( Originally published in The Nassau Guardian)
16 March 2021
One of the principles of the Westminster system is that civil servants should remain anonymous. This anonymity is necessary to protect public officers from public ridicule and abuse when acting on behalf of the government. Cabinet ministers are supposed to defend and shield public officers by accepting responsibility for their action or inaction.
That is why I was shocked when I read the press statement issued on Friday by the attorney general, and government leader in the Senate, the Hon. Carl Bethel. In the press statement Senator Bethel, hopefully unintentionally, blames the Senate clerk, David Forbes, for not sending out the notice on time in order for the Senate to have the requisite quorum for the Senate to meet and transact business. This is most disingenuous and unfair to Mr. Forbes. The contents of the (press statement of the) Senate’s leader are evidence enough that the blame for the confusion was not the fault of the Senate’s clerk.
Senator Bethel admits that the Senate had been adjourned to Monday March 15, but that in the Cabinet meeting on Tuesday March 9, it was agreed that the meeting should be moved forward to Friday, March 12.
He also advised Senator the Hon. Kwasi Thompson who is minister of state for finance and who sits in Cabinet to stand in for him at Friday’s Senate meeting. Now if the good Senator Thompson was present in the Cabinet meeting when the decision was made to change the date of the Senate meeting, and he was asked by the Senate’s leader to stand in for him, why didn’t Senator Thompson attend the Senate meeting on Friday? Who is to blame for that?
The procedure for advising senators of Senate meetings is as follows: The Senate leader, Carl Bethel, is responsible for advising the president of the Senate, Dr. Mildred Hall-Watson, of the date and time of the next Senate meeting.
The Senate president will then direct the clerk to send out the necessary notice to senators informing them of the date and time of the Senate meeting. From what I heard, the clerk did not receive the instructions from the president of the Senate until after 6 p.m. on Thursday, March 11 and the requisite notice was sent out promptly after that. Who is to blame for that?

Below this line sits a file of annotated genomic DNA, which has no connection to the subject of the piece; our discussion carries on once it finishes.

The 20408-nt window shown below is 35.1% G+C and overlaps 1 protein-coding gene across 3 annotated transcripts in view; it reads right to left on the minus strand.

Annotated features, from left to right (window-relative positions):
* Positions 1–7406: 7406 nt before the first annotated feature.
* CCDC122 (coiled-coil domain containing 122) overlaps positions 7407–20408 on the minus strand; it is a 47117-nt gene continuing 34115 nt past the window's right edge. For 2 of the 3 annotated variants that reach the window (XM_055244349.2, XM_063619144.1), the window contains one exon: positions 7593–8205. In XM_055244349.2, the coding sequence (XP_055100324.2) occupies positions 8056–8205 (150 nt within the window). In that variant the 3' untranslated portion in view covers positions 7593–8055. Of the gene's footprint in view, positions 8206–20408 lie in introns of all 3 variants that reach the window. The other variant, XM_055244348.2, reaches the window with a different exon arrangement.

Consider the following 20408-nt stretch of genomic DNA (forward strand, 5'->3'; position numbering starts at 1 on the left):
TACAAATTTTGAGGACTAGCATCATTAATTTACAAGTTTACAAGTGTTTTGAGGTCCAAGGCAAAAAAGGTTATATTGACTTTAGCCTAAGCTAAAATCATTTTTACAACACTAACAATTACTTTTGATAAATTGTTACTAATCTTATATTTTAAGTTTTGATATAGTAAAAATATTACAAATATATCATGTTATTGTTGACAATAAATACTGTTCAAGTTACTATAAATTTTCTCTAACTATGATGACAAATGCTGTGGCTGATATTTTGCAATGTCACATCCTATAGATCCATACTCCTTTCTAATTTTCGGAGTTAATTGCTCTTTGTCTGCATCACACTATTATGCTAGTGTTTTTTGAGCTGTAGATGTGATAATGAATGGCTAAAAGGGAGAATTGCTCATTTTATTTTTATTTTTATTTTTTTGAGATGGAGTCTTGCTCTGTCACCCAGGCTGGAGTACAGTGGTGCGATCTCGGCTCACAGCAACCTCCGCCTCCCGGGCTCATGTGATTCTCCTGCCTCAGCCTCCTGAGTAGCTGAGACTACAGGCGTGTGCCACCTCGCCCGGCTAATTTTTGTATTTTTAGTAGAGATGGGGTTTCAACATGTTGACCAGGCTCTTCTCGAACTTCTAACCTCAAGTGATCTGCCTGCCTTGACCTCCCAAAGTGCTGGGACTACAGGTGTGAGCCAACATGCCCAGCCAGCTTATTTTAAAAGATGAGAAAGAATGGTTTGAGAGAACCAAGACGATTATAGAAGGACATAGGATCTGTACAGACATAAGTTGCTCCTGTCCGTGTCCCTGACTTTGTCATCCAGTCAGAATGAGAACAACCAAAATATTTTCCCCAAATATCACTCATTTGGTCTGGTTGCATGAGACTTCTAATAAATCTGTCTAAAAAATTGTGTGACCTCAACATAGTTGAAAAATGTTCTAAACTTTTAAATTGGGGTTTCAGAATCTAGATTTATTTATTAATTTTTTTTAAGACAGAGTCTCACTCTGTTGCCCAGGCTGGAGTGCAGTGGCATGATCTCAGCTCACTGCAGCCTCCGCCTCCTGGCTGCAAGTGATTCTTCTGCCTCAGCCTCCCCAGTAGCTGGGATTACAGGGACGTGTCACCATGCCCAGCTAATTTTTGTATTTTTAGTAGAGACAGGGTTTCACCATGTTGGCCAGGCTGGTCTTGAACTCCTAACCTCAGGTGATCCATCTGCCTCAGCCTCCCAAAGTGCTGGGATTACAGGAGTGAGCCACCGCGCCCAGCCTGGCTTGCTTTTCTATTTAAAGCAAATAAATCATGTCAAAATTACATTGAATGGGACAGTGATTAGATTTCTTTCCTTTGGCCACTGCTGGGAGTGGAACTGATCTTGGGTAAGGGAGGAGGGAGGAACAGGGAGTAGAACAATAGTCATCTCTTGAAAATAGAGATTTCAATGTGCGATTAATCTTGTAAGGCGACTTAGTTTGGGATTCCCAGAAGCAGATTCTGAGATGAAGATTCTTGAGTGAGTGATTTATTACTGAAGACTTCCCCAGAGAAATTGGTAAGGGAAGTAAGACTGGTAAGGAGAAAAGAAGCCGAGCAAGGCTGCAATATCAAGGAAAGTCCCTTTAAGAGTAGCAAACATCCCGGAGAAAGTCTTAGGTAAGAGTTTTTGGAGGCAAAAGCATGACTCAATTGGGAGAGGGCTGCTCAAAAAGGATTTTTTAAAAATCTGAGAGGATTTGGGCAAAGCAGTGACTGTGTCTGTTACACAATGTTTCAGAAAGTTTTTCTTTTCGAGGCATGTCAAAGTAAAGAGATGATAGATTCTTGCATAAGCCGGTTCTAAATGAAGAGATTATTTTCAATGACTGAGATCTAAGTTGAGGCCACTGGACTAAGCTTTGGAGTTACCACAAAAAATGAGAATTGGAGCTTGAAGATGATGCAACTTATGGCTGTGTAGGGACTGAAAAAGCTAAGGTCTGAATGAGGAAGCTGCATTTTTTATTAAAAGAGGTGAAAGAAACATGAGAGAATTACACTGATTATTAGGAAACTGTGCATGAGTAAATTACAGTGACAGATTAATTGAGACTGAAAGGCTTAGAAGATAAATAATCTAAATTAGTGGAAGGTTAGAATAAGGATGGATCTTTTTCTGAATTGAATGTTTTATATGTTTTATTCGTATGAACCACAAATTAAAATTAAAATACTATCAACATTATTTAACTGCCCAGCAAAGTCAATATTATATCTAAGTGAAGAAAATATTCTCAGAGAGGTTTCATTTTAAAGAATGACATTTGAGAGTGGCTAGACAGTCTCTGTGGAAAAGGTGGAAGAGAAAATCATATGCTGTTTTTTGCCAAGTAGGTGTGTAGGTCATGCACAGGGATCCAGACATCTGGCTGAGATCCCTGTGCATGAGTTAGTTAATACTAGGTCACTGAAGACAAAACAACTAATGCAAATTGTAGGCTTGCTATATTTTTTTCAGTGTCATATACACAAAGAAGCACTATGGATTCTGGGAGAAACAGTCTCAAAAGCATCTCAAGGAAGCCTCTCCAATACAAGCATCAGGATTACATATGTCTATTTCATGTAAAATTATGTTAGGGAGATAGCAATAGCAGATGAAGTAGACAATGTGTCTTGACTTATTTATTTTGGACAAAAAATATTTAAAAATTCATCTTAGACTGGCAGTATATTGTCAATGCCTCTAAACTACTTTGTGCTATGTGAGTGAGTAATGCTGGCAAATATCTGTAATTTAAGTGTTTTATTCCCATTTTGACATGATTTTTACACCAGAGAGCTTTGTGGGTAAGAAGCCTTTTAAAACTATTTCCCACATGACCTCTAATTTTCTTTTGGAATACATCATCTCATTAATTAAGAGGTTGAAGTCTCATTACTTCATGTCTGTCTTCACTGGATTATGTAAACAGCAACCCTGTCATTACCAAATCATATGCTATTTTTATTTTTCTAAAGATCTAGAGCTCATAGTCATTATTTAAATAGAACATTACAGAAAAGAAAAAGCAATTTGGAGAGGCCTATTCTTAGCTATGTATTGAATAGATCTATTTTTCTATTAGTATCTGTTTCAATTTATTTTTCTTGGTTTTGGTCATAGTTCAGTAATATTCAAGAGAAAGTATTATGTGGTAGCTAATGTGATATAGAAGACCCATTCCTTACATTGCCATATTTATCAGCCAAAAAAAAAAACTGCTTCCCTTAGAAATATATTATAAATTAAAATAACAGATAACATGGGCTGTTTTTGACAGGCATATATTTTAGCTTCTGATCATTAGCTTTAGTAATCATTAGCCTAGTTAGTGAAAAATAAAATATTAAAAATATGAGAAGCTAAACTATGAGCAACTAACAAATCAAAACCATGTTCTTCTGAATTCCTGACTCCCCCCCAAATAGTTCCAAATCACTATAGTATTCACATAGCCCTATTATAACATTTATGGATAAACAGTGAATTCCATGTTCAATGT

Senator Bethel attempted to shift the blame to the clerk in the press statement by suggesting that he sent a note since on Tuesday requesting that the date of the Senate meeting be brought forward to Friday, March 12, instead of Monday March 15. Who did he send the note to? Was it the Senate president or was it sent to Mr. Forbes?
Senator Bethel suggests that he sent it to the clerk and blames the clerk for not sending the notice out until 6:44 p.m. on Thursday. Mr. Forbes denies that he ever received a note from Senator Bethel on Tuesday.
Even though the notice was not sent out until Thursday evening there was sufficient time for the Senate to have had a quorum on Friday. All The government leader or the president had to do was direct the staff to contact the senators by telephone. I do not know if this was done. As a rule, convention, or just good politics the government should never depend on the opposition to make up a quorum.
Mr. Forbes is the clerk of both the Senate and the House of Assembly. As such, he is the clerk of the Parliament and the institution of Parliament ought to protect its clerk from political attacks.
That is why I was happy to hear the speaker as head of the legislative branch speak out publicly in the House on Monday in support of the clerk of Parliament.
All of the politicians involved including Senator Bethel, Senator Hall-Watson and Senator Kwasi Thompson should speak out clearly and apologize for the public perception that was created in the attorney general’s press statement.
They should do so in order that Mr. Forbes and his reputation do not remain under that proverbial bus where they were so callously and insensitively thrown.
— Maurice Tynes